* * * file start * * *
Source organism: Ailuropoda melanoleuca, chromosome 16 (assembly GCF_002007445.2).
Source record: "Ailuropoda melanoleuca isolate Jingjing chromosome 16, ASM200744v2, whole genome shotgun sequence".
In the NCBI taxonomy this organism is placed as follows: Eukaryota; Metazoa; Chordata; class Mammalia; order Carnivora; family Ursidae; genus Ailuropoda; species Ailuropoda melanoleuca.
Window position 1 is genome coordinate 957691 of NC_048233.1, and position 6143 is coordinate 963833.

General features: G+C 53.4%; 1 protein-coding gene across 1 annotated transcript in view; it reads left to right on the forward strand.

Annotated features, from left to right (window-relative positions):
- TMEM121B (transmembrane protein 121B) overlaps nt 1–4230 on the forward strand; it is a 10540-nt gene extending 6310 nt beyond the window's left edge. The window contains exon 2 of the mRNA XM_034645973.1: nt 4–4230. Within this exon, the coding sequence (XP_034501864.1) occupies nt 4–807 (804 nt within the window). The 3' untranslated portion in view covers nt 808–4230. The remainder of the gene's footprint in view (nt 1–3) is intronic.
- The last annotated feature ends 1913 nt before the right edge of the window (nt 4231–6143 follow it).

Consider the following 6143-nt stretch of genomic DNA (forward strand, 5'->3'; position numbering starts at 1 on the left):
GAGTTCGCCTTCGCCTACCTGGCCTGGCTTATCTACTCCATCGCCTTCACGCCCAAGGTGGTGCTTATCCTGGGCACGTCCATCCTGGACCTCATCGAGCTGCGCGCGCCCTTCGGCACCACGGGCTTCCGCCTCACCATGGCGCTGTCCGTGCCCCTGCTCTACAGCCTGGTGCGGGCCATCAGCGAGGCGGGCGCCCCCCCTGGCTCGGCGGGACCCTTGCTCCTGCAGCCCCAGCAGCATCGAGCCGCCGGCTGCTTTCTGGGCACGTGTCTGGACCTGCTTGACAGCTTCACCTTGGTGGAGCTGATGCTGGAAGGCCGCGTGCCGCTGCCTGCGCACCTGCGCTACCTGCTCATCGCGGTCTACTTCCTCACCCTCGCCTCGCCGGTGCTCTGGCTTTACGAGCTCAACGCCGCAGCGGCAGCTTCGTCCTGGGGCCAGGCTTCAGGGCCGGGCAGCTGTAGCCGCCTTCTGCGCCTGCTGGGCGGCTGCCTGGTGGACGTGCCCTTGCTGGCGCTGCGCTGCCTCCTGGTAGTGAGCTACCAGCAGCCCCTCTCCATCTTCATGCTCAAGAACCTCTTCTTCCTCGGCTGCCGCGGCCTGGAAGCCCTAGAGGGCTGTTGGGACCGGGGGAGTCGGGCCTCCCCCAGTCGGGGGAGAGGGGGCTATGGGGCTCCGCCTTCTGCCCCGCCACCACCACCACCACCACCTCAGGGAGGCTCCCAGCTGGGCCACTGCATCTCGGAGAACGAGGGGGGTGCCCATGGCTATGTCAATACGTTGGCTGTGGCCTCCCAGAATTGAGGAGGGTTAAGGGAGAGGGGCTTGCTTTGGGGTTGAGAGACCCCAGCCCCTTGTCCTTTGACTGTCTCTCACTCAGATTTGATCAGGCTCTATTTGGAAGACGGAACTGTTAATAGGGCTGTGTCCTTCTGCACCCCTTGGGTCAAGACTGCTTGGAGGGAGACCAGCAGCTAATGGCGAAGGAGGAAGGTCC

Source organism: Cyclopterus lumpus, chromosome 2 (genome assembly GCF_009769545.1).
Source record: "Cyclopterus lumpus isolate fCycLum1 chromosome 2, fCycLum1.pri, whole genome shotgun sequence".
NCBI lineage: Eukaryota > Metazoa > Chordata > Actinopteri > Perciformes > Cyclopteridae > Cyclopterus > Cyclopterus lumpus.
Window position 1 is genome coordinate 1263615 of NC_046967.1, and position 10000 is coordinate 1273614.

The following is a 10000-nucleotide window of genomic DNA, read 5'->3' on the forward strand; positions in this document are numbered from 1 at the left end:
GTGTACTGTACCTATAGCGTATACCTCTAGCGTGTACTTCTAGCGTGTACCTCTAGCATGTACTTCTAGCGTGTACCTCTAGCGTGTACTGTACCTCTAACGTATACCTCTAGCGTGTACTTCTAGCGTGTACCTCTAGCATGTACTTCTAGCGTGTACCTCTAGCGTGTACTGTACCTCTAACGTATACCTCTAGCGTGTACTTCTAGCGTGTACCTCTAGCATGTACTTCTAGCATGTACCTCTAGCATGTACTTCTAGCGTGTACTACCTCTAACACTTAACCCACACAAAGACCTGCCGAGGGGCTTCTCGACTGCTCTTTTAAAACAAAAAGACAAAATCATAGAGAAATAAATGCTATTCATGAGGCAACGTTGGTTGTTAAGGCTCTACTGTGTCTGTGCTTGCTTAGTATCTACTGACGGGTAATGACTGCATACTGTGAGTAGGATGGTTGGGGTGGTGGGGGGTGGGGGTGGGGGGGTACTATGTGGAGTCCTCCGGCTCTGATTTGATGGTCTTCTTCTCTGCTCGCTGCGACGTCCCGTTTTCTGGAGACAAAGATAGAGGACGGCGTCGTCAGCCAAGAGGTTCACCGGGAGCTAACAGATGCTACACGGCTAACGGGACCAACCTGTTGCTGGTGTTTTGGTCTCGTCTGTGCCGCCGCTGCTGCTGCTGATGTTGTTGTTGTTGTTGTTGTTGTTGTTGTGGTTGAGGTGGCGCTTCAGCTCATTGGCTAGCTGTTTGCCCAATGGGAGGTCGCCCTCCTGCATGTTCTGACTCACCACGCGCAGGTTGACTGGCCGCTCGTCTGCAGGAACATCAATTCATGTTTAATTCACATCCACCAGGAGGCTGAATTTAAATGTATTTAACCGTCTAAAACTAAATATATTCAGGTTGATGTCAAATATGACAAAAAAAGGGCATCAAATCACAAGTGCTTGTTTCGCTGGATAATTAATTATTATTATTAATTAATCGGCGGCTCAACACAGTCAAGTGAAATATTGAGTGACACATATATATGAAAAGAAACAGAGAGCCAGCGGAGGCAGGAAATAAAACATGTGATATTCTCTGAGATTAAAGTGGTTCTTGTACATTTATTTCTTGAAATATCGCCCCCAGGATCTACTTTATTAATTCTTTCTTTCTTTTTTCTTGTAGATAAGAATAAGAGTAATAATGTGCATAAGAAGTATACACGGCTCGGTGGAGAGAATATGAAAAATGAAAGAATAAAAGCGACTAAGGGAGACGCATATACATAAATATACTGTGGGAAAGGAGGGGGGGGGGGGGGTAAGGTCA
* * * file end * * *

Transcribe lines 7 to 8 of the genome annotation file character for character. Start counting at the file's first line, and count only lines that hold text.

- TMEM121B (transmembrane protein 121B) overlaps nt 1–4230 on the forward strand; it is a 10540-nt gene extending 6310 nt beyond the window's left edge. The window contains exon 2 of the mRNA XM_034645973.1: nt 4–4230. Within this exon, the coding sequence (XP_034501864.1) occupies nt 4–807 (804 nt within the window). The 3' untranslated portion in view covers nt 808–4230. The remainder of the gene's footprint in view (nt 1–3) is intronic.
- The last annotated feature ends 1913 nt before the right edge of the window (nt 4231–6143 follow it).